MCOP-10 10 2613 8 5 6 4 1000 .00437 .286 .795 E MCOP-10
MCOP-14 14 2613 8 5 6 4 1000 .00437 .377 .844 G MCOP-14
MCOP-19 19 2613 8 5 6 4 1000 .00437 .480 .995 J NICOP-19
MCOP-22 22 2613 8 4 6 3 1000 .00437 .649 1.070 K MCOP-22
MCOP-26 26 2613 8 4 6 3 1000 .00437 .700 1.160 L MCOP-26
MCOP-30 30 2613 8 4 6 3 1000 .00437 .762 1.190 L MCOP-30
MCOP-37 37 2613 8 4 6 3 1000 .00437 .889 1,290 M MCOP-37
MCOP-44 44 2613 8 3 6 2 1000 .00437 1.111 1.420 N MCOP-44
MCOS-2 2 1608 5 5 4 4 1000 .00708 .126 .460 B 4COS-2
MOOS-4 4 1608 5 3 4 2 1000 .00708 .162 .510 C MCOS-4
MCOS-6 6 1005 2.5 1 2 1 500 .0114 .102 .465 B MCOS-6
MCOS-7 7 1608 5 2.5 4 1.5 1000 .00708 .230 .595 C MCOS-7
MHFF-2 2 (PR) 2613 11 9 9 8 1000 .00437 .107 .460 B MHFF-2
MHFF-4 4 2613 11 8 9 7 1000 .00437 .152 .520 C MHFF-4
*MHFF-7 7 2613 11 7 9 6 1000 .00437 .197 .627 D *MHFF-7
*MHFF-10 10 2613 11 7 9 6 1000 .00437 .300 .795 F *MHFF-10
*MHFF-14 14 2613 11 7 9 6 1000 .00437 .386 .844 G *MHFF-14
*MHFF-19 19 2613 11 7 9 6 1000 .00437 .502 .995 J *MHFF-19
*MHFF-24 24 2613 11 7 9 6 1000 .00437 .672 1.120 K *MHFF-24
*MHFF-30 30 2613 11 7 9 6 1000 .00437 .793 1.194 L *MHFF-30
*MHFF-37 37 2613 11 5 9 4 1000 .00437 .914 1.290 M *MHFF-37
*MHFF-44 44 2613 11 4 9 3 1000 .00437 1.130 1.420 N *MHFF-44
* Cables suitable for use through a pressure-proof hull
 
9-14
 
STEEL STUFFING TUBE INFORMATION
TUBE SIZE TUBE CLEARANCE
DRILL SIZE (INCHES)
I.D. GLAND NUT INCHES
A .562 .406
B .687 .515
C .812 .640
D .937 .750
E 1.00 .812
F 1.00 .843
G 1.125 .953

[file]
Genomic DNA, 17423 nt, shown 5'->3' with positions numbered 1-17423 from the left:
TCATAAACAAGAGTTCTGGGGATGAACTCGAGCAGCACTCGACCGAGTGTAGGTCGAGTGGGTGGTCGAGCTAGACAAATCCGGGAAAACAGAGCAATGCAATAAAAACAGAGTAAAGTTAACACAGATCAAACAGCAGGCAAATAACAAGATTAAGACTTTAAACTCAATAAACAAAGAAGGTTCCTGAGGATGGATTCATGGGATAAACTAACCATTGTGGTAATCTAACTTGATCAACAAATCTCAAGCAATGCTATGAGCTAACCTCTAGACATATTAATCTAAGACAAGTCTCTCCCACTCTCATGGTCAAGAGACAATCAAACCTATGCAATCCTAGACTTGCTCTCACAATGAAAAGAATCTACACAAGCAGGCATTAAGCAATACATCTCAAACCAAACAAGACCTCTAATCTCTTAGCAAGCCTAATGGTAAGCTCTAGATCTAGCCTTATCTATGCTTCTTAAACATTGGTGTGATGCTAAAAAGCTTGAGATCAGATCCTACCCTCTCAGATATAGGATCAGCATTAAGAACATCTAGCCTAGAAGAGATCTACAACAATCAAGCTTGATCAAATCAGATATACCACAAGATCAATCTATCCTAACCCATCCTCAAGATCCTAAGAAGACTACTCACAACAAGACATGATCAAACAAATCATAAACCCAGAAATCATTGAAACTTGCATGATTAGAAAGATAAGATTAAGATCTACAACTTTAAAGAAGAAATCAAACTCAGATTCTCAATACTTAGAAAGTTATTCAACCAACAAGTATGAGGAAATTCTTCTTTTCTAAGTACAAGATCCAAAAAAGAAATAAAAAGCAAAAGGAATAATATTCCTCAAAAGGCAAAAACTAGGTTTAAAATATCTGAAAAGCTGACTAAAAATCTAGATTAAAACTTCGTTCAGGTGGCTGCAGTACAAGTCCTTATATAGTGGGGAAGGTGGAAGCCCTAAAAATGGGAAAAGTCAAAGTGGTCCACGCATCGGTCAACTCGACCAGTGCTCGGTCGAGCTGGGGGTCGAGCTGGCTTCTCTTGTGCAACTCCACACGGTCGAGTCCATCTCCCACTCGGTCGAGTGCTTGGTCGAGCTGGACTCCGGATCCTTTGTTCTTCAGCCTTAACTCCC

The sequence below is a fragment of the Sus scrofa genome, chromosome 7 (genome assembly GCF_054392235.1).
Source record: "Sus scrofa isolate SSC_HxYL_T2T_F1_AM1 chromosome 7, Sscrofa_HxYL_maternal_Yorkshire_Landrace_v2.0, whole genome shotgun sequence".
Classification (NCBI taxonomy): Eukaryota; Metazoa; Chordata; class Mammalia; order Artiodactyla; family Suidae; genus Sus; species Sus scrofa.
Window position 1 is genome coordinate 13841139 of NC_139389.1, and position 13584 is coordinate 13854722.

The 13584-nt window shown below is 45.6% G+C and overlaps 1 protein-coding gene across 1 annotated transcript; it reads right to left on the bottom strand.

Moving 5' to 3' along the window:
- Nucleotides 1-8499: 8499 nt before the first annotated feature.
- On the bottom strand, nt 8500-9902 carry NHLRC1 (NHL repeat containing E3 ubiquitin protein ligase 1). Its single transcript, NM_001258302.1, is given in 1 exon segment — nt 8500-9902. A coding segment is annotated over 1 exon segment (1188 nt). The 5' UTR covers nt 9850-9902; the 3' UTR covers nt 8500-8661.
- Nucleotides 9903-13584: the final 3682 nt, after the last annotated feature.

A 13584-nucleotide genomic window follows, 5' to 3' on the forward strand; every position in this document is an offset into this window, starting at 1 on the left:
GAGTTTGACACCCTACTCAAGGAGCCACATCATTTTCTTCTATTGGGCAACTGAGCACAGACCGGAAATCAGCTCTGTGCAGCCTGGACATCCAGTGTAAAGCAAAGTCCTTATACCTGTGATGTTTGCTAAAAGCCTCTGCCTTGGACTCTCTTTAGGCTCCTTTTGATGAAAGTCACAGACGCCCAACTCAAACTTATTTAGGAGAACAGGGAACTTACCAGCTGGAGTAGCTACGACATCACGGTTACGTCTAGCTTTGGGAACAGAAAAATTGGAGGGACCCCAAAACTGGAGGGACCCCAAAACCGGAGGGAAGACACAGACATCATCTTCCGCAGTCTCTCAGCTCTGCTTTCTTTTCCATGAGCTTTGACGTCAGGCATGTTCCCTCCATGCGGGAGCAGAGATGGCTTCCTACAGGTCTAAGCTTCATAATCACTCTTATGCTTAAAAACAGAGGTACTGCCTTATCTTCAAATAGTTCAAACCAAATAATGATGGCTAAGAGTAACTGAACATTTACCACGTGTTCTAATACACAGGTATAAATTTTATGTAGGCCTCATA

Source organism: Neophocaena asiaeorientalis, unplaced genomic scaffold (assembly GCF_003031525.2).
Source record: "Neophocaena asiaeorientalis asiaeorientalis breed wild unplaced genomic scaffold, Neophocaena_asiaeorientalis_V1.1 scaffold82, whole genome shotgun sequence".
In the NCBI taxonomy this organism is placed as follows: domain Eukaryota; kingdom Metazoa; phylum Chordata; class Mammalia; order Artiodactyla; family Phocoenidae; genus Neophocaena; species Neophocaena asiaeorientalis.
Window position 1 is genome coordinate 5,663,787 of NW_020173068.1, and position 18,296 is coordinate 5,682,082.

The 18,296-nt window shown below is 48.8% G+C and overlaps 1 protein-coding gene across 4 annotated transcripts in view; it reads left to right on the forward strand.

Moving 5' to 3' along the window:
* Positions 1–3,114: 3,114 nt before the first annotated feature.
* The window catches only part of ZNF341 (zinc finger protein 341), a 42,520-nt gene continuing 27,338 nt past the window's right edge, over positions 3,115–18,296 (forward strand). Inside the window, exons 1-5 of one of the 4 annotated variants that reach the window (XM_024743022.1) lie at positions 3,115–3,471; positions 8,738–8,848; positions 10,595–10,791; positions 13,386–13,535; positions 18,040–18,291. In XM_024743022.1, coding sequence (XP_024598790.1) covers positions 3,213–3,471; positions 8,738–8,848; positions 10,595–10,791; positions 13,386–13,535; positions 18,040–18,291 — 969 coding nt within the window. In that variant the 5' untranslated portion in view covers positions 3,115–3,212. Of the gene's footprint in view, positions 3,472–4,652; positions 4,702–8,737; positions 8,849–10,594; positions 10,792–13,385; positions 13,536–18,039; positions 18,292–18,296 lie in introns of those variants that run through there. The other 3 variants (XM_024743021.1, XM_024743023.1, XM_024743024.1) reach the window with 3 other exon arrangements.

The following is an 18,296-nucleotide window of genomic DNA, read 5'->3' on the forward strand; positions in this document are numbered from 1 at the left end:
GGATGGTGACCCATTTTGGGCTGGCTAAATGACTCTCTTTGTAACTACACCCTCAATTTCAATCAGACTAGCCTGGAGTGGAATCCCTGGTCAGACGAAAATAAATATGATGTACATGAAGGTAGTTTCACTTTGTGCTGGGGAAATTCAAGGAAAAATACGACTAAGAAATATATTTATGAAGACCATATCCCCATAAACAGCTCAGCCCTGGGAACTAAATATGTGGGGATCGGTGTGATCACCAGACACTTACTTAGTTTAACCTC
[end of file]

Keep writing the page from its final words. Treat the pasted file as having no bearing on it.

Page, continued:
J 1.250 1.062
K 1.375 1.171
L 1.437 1.265
M 1.562 1.406
N 1.750 1.515
P 1.875 1.625
R 2.0 1.750
S 2.125 1.875
T 2.375 2.062
V 2.500 2.187
W 2.687 2.312
X 2.812 2.5
Y 2.937 2.609
Z 3.125 2.781
AA 3.187 2.875
BB 3.437 3.125

TABLE 9-li

 
9-15
 
D. C. or Single Phase - 2% Voltage Drop - 117 V. Three Phase - 2% Voltage Drop - 117 V.
Navy Standard Cond. Size Base Column 1 Amp 3 Amp. 6 Amp. 12 Amp. 20 Amp. 30 Amp. 40 Amp. 50 Amp. Base Column 1 Amp. 3 Amp. 6 Amp. 12 Amp. 20 Amp. 30 Amp. 40 Amp. 50 Amp.
-3 276 92 46 23 - - - - 318 106 53 26 - - - -
-4 438 146 73 36 21 - - - 506 168 84 41 24 - - -
-9 878 292 146 73 43 29 22 - 1012 337 168 84 49 33 25 -
-14 1397 466 233 116 70 46 35 28 1612 537 269 134 80 53 40 32
-23 2220 740 370 185 111 74 55 44 2560 853 427 213 128 85 63 50
-30 3004 1003 501 250 150 100 75 60 3470 1160 577 292 173 115 86 69
-40 3794 1265 633 316 190 126 95 76 4375 1460 731 364 219 145 109 87.7
-50 4785 1595 797 390 239 159 119 95 5520 1840 918 449 275 183 137 109
Notes:

1. Fractional calculations for above were rounded off to the next lowest whole numbers.

2. Where Line Voltage is 220 V., multiply maximum allowable length by 1.88.

3. Where Line Voltage is 440 V. , multiply maximum allowable length by 3.76.

4. For applications where MHFA and MSCA are used, limit the current rating of each conductor to 1/2 Amp. With a load of 1/2 Amp. through a single phase circuit, the following maximum length of cable may be run to keep under the 2% voltage drop requirement:
MHFA (2828 C. M.) - 552 feet.
MSCA (1779 C. M.) - 347 feet.

TABLE 9-2
MAXIMUM ALLOWABLE LENGTH OF CABLE RUN FOR A GIVEN LOAD WITH A 2% VOLTAGE DROP

 
9-16
 
3. USE OF TABLE 9-2.

Table 9-2 shows the maximum lengths of cable run permissible at a given load current. The table may be applied to all cable types but the results are approximate.

To demonstrate the use of Table 9-2, two typical problems and their solutions are worked out.